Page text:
Recently I have been having some fun and games with vRA 8.2, in particular, with the extensibility capabilities. With the introduction of PowerShell support for vRA actions, I thought I would have a little play and see what I could break.

I’m On A MetaData Hunt..

Ok, so first things first. I really hope that whoever is reading this can tell me what I have done wrong! There are examples from other great bloggers out there, showing you how to get information from the metadata, in NODE.JS. In my case, I specifically wanted to obtain the ‘userName’ of the requester. If you look at the screenshot below, part of the metadata section is shown. With PowerShell, I can never get any data out of it. Metadata is always empty. Answers on a postcard if anyone has any please!


Property Fun – Add A New Property During An Action Flow Sequence

Something that can be quite handy, is using the Flow type of action. This enables you to chain multiple actions together. You can pass output from one action to another by updating values. What you may not realise at first is that you can also add new properties to the payload with a value, use it in the next action, and then remove it so that there is no ‘secret data’ left over on the deployed resource properties.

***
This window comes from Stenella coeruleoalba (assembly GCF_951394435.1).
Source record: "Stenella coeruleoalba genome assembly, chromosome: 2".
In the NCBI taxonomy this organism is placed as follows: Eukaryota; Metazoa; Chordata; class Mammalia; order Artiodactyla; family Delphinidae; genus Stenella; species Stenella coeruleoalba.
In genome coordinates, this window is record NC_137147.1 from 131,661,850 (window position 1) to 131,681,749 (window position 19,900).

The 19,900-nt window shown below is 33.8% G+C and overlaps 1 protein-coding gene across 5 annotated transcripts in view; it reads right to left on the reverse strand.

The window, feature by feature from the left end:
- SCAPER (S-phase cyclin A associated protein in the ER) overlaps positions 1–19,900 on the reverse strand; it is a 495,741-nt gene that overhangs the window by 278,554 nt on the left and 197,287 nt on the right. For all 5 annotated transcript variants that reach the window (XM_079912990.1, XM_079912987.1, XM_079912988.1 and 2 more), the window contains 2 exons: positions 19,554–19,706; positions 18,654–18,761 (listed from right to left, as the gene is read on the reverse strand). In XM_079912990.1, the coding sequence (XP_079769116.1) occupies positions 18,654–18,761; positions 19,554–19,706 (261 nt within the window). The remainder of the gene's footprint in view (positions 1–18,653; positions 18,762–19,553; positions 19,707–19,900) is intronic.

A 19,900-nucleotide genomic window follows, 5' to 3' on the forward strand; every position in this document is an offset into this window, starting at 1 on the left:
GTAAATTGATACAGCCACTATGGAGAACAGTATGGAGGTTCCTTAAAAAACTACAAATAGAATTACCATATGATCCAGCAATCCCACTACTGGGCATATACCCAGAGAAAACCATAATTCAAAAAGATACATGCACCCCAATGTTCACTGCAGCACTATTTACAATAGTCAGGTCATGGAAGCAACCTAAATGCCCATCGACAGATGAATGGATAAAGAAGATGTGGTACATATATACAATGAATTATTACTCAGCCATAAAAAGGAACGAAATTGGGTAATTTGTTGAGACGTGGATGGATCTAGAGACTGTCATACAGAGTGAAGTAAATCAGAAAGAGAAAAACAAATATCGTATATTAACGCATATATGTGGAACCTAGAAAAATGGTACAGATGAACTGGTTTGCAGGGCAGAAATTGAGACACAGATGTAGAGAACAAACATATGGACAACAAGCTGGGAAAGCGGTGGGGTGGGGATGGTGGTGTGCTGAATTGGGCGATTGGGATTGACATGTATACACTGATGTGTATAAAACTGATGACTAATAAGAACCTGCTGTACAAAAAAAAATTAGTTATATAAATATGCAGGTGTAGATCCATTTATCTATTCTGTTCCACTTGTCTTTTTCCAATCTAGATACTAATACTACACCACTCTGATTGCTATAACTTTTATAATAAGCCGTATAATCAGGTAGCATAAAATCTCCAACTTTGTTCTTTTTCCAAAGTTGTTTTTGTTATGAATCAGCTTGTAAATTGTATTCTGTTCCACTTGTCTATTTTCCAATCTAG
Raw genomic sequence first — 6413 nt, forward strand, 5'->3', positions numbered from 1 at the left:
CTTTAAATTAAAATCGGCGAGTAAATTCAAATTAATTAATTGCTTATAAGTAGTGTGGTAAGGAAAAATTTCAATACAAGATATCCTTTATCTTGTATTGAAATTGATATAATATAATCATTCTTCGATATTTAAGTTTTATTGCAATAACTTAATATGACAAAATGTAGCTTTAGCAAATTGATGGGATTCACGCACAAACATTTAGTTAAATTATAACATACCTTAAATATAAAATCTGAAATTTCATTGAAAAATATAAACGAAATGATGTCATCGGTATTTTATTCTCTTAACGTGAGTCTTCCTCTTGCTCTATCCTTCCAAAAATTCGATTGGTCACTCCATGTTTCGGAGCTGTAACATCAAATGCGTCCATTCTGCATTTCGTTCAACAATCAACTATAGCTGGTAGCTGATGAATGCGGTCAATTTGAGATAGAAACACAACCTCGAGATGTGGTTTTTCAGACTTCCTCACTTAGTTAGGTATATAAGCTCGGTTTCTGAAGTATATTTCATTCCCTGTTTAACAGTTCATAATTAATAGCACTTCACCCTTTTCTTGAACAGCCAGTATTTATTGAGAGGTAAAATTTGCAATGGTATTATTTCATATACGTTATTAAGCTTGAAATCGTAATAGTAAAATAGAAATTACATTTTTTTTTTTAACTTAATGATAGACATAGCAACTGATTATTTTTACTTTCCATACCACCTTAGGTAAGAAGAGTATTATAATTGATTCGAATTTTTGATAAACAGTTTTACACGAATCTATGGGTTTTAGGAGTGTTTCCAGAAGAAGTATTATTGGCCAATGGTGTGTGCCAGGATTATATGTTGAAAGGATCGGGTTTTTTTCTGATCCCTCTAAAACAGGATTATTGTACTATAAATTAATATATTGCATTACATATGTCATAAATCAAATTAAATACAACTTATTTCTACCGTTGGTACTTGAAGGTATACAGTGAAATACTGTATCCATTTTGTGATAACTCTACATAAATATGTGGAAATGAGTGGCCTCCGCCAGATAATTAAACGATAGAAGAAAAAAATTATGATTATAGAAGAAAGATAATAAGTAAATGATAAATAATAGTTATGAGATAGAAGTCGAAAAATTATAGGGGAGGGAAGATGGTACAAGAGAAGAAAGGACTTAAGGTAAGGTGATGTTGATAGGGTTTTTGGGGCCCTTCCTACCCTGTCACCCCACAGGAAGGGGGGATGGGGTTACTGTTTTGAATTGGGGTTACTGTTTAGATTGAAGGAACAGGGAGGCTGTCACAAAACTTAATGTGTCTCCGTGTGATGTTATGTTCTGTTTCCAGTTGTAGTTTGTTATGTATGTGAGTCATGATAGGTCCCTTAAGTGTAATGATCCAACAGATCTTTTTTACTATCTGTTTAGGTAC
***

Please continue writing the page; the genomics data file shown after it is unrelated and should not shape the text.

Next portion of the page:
In the below screenshot is a very simple action written in PowerShell.

The $payload that is injected into the function contains all the information and properties as of the time of the subscribed event. I create a new object, copy all of the payload to it. I then pass the new payload, stored as $outputs to the Add-Member PowerShell function. I add a new property called ‘Testing’ and set a value on it of ‘Michael.’ Finally I return the $outputs, sending this object as an output that will be used as the payload into the next action in the flow.


In the second action, I again take the $payload and make a new object and copy all of its properties and values. To prove that the previous actions output contains the new ‘Testing’ property, I write out the value to the console [log].

Finally, I remove the property from my $outputs object and return it. When the blueprint is requested, following the action executions, you can clearly see out new property ‘Testing’ printed out to the screen.

Looking at the properties on the deployed resource once deployment is complete, shows that the property is not shown.



CIO at Sonar, Automation Practice Lead at Xtravirt and guitarist in The Waders. Loves IT, automation, programming, music